2) False Cause - Presuming that a real or perceived relationship between things means that one is the cause of the other.

Religious conservatives are particularly fond of this one. In the aftermath of Hurricane Katrina, Pastor John Hagee claimed that the disaster was divine intervention directly linked to the Gay Pride event that was scheduled to take place in New Orleans on the day the hurricane hit. While it would be technically impossible to disprove this assertion, the fact that the French Quarter (the 'den of sin' where the parade was scheduled to take place) was one of the few parts of the city relatively unscathed by Katrina makes this argument more than a bit suspect.

3) Slippery Slope - Asserting that if we allow A to happen, then Z will consequently happen too.

Another favourite of the religious right, particularly when it comes to same-sex marriage, which, as well all know, will lead to rampant polygamy, incest, bestiality, drug-fueled orgies and the wholesale collapse of our society's moral equilibrium. Somehow we've managed to stave this fate off in the eight years since same-sex marriage was legalized in Canada, but it's probably only a matter of time. Likewise, the National Rifle Association would have you believe that any attempt to place restrictions on individual ownership of firearms will herald the arrival of a North Korea-style absolutist state. Again, we appear to have slipped the gauntlet here - at least for now.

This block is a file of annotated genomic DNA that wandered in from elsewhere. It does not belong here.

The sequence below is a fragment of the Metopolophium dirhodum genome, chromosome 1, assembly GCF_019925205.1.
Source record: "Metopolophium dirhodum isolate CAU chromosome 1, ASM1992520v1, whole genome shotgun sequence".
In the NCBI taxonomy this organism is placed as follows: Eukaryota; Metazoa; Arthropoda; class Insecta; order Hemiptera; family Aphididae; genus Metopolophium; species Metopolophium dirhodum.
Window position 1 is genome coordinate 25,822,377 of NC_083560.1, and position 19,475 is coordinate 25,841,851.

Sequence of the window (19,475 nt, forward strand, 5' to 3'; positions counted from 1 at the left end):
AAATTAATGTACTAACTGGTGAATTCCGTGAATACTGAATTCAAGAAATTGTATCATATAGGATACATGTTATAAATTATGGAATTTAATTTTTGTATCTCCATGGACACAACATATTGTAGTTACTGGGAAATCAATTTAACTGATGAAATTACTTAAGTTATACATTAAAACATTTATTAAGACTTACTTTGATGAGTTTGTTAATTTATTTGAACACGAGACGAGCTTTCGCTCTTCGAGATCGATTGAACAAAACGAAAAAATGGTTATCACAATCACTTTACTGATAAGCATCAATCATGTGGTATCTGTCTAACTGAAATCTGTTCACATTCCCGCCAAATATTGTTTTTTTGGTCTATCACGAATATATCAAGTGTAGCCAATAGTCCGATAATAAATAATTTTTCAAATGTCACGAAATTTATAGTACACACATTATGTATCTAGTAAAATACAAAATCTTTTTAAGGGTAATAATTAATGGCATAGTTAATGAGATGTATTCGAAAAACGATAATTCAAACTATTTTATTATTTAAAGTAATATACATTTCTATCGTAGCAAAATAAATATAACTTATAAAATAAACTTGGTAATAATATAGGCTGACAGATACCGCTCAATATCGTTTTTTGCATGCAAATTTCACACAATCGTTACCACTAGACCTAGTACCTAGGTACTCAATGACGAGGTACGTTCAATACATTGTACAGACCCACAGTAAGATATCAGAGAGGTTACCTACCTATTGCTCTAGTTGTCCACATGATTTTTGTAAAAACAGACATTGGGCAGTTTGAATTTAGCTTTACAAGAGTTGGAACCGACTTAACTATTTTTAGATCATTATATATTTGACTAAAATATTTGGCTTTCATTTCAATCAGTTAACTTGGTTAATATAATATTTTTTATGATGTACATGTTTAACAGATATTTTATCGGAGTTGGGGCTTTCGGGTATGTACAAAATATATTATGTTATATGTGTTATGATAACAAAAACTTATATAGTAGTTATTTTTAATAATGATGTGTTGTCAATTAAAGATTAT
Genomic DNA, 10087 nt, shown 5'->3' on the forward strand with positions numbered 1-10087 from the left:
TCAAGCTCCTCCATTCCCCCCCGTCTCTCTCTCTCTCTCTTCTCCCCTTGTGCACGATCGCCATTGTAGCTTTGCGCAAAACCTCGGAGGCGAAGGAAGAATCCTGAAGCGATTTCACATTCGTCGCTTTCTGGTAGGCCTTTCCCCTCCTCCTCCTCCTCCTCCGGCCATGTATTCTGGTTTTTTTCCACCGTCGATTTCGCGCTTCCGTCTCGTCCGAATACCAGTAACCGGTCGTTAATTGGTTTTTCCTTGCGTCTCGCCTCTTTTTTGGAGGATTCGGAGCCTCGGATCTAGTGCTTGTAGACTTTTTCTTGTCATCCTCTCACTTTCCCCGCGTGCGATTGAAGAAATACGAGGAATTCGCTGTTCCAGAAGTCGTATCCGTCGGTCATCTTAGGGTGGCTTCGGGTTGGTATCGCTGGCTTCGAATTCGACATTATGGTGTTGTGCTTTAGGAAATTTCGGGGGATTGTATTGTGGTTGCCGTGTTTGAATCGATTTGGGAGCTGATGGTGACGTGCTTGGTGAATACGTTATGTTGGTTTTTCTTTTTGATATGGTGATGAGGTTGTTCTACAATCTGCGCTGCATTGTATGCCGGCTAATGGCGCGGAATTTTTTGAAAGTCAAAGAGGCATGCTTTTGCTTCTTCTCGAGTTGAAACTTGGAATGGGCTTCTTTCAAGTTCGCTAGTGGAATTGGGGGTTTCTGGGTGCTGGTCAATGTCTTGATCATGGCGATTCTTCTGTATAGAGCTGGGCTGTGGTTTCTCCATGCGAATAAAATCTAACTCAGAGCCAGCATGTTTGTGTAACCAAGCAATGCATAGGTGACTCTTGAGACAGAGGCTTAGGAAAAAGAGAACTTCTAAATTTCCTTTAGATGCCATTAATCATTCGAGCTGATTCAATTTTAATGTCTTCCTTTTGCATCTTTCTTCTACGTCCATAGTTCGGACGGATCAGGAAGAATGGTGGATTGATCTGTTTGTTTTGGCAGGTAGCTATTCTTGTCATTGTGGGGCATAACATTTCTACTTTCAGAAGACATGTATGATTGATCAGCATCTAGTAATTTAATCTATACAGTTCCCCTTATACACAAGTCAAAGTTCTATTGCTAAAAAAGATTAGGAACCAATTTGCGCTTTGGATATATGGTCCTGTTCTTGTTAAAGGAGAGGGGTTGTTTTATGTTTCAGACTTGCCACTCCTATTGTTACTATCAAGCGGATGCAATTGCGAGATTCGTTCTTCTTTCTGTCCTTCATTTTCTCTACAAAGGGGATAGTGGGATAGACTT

4) Ad Hominem - Attacking your opponent's character or personal traits instead of engaging with their argument.

We all have plenty of first-hand experience with this one. From childhood disputes that ultimately culminated in "Yeah,'re a poopy-head!" to supposedly sophisticated political debates that devolve into name-calling and occasional profanity. (Yes, Justin Trudeau, I'm talking about you!) But more often than not it's more subtle than this. In the absence of a solid argument, organizations with an axe to grind will go after their adversary's track record for... whatever's handy, be it a reputation for opposing unions, a past association with socialist organizations, a few years in an Islamic school in Indonesia.... or whatever else serves as a convenient blunt verbal cudgel.

5) Appeal to Emotion - Manipulating an emotional response in place of a valid or compelling argument.